“We cannot support the miniscule population of qualifying people to be charged partial MIQ costs, as outlined in today’s government announcement:
- People who leave New Zealand after the legislation comes into effect; or
- People who are visiting New Zealand temporarily.
“Severely limiting the number of New Zealanders who will contribute to their MIQ to the extent announced today is a dreadful public policy response given the problem it seeks to address – the rising costs of the MIQ system on taxpayers – won’t be solved because of the self-limiting, tiny population it will affect,” stated Mr Peters.
“Furthermore, we believe that the Green Party opposition to the originally proposed policy (that all returning New Zealanders be charged), alongside the incredibly inequitable regime proposed by our coalition partner, is putting naked political self-interest ahead of a prudent public policy response to the burdens being faced by domestic taxpayers who are, after all, underwriting the full costs of the MIQ regime.
“It is quite clear to New Zealand First that Labour/Green opposition to a more equitable and consistent MIQ charging regime opens them to the allegation that they are being overtly political. Why? Again, the Greens and Labour leave themselves open to the perception that they see New Zealanders overseas as a source of votes for the looming General Election, so public policy integrity has given way to electoral strategy.
“This is grossly unfair on the New Zealand taxpayer, burdened with the burgeoning cost of maintaining the MIQ system – already estimated to be half a billion dollars for the remainder of the year.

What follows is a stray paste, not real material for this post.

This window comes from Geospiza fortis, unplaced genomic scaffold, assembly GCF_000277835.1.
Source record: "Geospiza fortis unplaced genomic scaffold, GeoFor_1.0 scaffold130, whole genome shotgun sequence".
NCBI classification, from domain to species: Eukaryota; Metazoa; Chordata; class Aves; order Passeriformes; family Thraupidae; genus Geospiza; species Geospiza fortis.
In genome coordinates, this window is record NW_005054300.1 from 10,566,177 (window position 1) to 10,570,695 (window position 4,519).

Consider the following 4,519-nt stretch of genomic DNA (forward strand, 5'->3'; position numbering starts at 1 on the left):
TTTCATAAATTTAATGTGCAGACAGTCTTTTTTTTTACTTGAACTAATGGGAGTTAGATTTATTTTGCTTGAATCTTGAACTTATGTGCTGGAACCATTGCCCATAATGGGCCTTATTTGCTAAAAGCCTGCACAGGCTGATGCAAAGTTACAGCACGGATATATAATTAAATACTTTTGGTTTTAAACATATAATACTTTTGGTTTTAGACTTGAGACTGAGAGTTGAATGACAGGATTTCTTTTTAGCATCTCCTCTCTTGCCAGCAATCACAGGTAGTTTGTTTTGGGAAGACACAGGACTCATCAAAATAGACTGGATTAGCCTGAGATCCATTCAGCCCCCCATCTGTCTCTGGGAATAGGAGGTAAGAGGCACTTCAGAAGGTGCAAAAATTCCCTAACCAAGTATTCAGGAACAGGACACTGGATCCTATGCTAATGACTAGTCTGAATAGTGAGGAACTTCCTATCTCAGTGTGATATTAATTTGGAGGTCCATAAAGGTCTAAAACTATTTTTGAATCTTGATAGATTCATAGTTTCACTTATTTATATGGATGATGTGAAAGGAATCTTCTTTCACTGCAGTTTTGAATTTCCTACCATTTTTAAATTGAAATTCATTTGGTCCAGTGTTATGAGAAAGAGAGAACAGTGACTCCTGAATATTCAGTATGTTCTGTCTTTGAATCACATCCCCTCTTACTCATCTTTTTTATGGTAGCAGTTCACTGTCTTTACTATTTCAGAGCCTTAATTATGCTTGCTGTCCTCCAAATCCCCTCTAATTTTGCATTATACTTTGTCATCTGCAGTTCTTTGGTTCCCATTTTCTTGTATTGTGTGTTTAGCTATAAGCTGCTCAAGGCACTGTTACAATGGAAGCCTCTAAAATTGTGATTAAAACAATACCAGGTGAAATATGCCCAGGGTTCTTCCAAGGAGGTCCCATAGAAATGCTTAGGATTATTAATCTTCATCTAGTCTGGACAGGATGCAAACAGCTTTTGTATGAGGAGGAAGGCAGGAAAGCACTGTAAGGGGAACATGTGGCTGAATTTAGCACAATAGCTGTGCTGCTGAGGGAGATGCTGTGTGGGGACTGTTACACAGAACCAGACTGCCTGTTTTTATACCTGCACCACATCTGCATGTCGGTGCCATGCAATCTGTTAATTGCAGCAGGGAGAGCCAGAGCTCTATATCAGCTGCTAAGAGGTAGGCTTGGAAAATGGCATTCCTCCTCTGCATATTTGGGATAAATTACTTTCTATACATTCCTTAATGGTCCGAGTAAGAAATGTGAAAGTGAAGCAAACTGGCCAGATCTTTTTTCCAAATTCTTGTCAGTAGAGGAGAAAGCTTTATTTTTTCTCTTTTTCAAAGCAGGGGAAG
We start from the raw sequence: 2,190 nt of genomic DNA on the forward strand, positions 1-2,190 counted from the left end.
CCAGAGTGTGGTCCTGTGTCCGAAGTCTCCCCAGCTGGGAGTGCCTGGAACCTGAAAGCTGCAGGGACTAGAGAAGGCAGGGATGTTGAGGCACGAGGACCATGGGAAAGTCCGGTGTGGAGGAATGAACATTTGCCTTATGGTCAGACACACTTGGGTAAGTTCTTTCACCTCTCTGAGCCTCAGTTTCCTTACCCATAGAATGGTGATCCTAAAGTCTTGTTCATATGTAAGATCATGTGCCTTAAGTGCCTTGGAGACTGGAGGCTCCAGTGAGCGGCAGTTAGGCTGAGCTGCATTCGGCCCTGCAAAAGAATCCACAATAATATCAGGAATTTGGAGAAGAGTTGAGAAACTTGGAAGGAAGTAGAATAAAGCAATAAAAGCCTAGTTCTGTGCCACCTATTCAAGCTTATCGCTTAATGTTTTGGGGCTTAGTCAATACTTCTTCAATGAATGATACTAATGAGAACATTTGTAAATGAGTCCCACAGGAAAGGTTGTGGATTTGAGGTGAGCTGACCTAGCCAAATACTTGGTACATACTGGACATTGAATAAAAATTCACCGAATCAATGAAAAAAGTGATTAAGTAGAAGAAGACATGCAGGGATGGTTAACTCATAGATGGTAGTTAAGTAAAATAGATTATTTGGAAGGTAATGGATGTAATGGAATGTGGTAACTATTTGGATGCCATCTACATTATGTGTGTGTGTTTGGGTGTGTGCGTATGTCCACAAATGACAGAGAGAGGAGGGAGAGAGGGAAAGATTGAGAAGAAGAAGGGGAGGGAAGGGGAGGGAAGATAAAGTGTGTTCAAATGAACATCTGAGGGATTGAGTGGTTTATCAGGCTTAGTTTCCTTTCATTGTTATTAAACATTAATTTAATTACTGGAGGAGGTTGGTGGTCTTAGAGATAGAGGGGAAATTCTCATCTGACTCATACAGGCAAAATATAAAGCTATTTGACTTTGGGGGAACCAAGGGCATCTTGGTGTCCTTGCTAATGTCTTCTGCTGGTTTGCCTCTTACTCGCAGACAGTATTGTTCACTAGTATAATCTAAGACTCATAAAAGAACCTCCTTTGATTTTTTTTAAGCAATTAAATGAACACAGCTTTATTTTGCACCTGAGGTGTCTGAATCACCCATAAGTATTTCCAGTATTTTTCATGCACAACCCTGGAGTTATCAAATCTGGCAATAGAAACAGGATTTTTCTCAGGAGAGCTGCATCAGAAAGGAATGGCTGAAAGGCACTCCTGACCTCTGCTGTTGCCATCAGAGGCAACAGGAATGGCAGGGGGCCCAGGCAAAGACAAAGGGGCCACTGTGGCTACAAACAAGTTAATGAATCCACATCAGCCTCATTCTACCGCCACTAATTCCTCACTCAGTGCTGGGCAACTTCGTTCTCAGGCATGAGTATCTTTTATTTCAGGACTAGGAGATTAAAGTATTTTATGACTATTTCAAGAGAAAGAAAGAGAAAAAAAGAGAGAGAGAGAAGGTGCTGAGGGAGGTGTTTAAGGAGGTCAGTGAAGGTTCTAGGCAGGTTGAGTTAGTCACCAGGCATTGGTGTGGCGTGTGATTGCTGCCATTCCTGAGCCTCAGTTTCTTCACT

“It is absurd that the policy directly targets only those New Zealand residents already living here, who leave the country after the legislation receives Royal Assent, but who will then be asked to pay partial costs for their MIQ upon return, when no New Zealander currently abroad, will face any cost whatsoever.
Peters continued, “In New Zealand First’s view that creates a fresh injustice for existing members of the team of five million (the team whose actions kept us safe) while our diaspora, a team of one million (not one of whom contributed to our public health success and who represent heightened health risk to the country) will have their MIQ fully subsidized by the New Zealand taxpayer. That is flatly wrong.
“In New Zealand First’s view, it would have been preferable for all returnees to be charged partial MIQ costs via IRD, in a similar arrangement to the Student Loan Scheme. This would not discriminate between different types of returning New Zealanders. All returnees could be issued with an IRD number on arrival, if they don’t already have one.
“At implementation stage, IRD would be provided with the discretion to write-off any debt due to hardship at a future date. IRD would also be given the ability to seek payment of the debt once the returnee either proved their ability to pay or gained employment and began to pay tax.